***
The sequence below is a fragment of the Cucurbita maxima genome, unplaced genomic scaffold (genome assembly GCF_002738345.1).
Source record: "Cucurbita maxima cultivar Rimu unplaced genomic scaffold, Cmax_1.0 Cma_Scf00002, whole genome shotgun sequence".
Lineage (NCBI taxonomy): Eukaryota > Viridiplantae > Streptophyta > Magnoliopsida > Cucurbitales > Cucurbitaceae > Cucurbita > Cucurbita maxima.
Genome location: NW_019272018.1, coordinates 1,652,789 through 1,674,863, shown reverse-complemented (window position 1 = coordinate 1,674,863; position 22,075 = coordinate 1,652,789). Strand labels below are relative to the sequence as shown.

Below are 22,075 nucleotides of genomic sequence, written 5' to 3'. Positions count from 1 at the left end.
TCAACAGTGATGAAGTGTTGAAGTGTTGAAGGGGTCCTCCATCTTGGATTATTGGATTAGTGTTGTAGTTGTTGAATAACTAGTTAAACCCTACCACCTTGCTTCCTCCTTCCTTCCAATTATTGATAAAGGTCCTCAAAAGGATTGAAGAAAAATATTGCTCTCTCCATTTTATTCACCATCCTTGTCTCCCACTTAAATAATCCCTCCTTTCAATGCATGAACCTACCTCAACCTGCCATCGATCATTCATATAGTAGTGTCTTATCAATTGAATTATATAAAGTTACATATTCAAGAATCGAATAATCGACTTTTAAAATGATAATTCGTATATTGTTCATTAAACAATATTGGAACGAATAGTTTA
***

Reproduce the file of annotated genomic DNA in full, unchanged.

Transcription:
The sequence below is a fragment of the Cucurbita maxima genome, unplaced genomic scaffold (genome assembly GCF_002738345.1).
Source record: "Cucurbita maxima cultivar Rimu unplaced genomic scaffold, Cmax_1.0 Cma_Scf00002, whole genome shotgun sequence".
Lineage (NCBI taxonomy): Eukaryota > Viridiplantae > Streptophyta > Magnoliopsida > Cucurbitales > Cucurbitaceae > Cucurbita > Cucurbita maxima.
Genome location: NW_019272018.1, coordinates 1,652,789 through 1,674,863, shown reverse-complemented (window position 1 = coordinate 1,674,863; position 22,075 = coordinate 1,652,789). Strand labels below are relative to the sequence as shown.

Below are 22,075 nucleotides of genomic sequence, written 5' to 3'. Positions count from 1 at the left end.
TCAACAGTGATGAAGTGTTGAAGTGTTGAAGGGGTCCTCCATCTTGGATTATTGGATTAGTGTTGTAGTTGTTGAATAACTAGTTAAACCCTACCACCTTGCTTCCTCCTTCCTTCCAATTATTGATAAAGGTCCTCAAAAGGATTGAAGAAAAATATTGCTCTCTCCATTTTATTCACCATCCTTGTCTCCCACTTAAATAATCCCTCCTTTCAATGCATGAACCTACCTCAACCTGCCATCGATCATTCATATAGTAGTGTCTTATCAATTGAATTATATAAAGTTACATATTCAAGAATCGAATAATCGACTTTTAAAATGATAATTCGTATATTGTTCATTAAACAATATTGGAACGAATAGTTTA